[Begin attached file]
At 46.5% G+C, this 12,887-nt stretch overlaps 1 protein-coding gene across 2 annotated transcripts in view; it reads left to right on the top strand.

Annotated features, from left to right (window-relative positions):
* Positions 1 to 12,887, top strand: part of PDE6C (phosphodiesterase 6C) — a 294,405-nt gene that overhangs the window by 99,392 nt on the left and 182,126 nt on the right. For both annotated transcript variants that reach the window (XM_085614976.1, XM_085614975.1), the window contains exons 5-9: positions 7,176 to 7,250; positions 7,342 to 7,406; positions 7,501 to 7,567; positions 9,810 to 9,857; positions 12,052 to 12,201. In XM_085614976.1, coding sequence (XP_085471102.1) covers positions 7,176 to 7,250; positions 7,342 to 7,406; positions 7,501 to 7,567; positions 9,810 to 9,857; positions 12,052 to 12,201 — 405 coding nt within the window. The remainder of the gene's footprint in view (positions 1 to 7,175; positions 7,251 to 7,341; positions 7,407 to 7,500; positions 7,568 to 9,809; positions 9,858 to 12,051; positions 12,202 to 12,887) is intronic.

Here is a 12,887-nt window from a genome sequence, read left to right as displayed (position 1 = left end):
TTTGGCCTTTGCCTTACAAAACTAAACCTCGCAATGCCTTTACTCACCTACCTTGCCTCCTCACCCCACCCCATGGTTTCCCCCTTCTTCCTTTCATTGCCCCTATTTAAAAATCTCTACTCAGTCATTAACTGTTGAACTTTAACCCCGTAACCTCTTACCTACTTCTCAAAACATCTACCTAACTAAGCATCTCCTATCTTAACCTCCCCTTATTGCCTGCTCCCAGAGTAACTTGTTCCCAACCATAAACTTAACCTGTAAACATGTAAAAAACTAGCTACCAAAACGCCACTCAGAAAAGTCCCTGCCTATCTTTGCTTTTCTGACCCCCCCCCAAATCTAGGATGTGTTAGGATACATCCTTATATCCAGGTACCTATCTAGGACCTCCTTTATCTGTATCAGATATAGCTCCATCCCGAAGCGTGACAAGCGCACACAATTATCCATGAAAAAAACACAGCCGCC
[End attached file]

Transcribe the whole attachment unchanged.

At 46.5% G+C, this 12,887-nt stretch overlaps 1 protein-coding gene across 2 annotated transcripts in view; it reads left to right on the top strand.

Annotated features, from left to right (window-relative positions):
* Positions 1 to 12,887, top strand: part of PDE6C (phosphodiesterase 6C) — a 294,405-nt gene that overhangs the window by 99,392 nt on the left and 182,126 nt on the right. For both annotated transcript variants that reach the window (XM_085614976.1, XM_085614975.1), the window contains exons 5-9: positions 7,176 to 7,250; positions 7,342 to 7,406; positions 7,501 to 7,567; positions 9,810 to 9,857; positions 12,052 to 12,201. In XM_085614976.1, coding sequence (XP_085471102.1) covers positions 7,176 to 7,250; positions 7,342 to 7,406; positions 7,501 to 7,567; positions 9,810 to 9,857; positions 12,052 to 12,201 — 405 coding nt within the window. The remainder of the gene's footprint in view (positions 1 to 7,175; positions 7,251 to 7,341; positions 7,407 to 7,500; positions 7,568 to 9,809; positions 9,858 to 12,051; positions 12,202 to 12,887) is intronic.

Here is a 12,887-nt window from a genome sequence, read left to right as displayed (position 1 = left end):
TTTGGCCTTTGCCTTACAAAACTAAACCTCGCAATGCCTTTACTCACCTACCTTGCCTCCTCACCCCACCCCATGGTTTCCCCCTTCTTCCTTTCATTGCCCCTATTTAAAAATCTCTACTCAGTCATTAACTGTTGAACTTTAACCCCGTAACCTCTTACCTACTTCTCAAAACATCTACCTAACTAAGCATCTCCTATCTTAACCTCCCCTTATTGCCTGCTCCCAGAGTAACTTGTTCCCAACCATAAACTTAACCTGTAAACATGTAAAAAACTAGCTACCAAAACGCCACTCAGAAAAGTCCCTGCCTATCTTTGCTTTTCTGACCCCCCCCCAAATCTAGGATGTGTTAGGATACATCCTTATATCCAGGTACCTATCTAGGACCTCCTTTATCTGTATCAGATATAGCTCCATCCCGAAGCGTGACAAGCGCACACAATTATCCATGAAAAAAACACAGCCGCC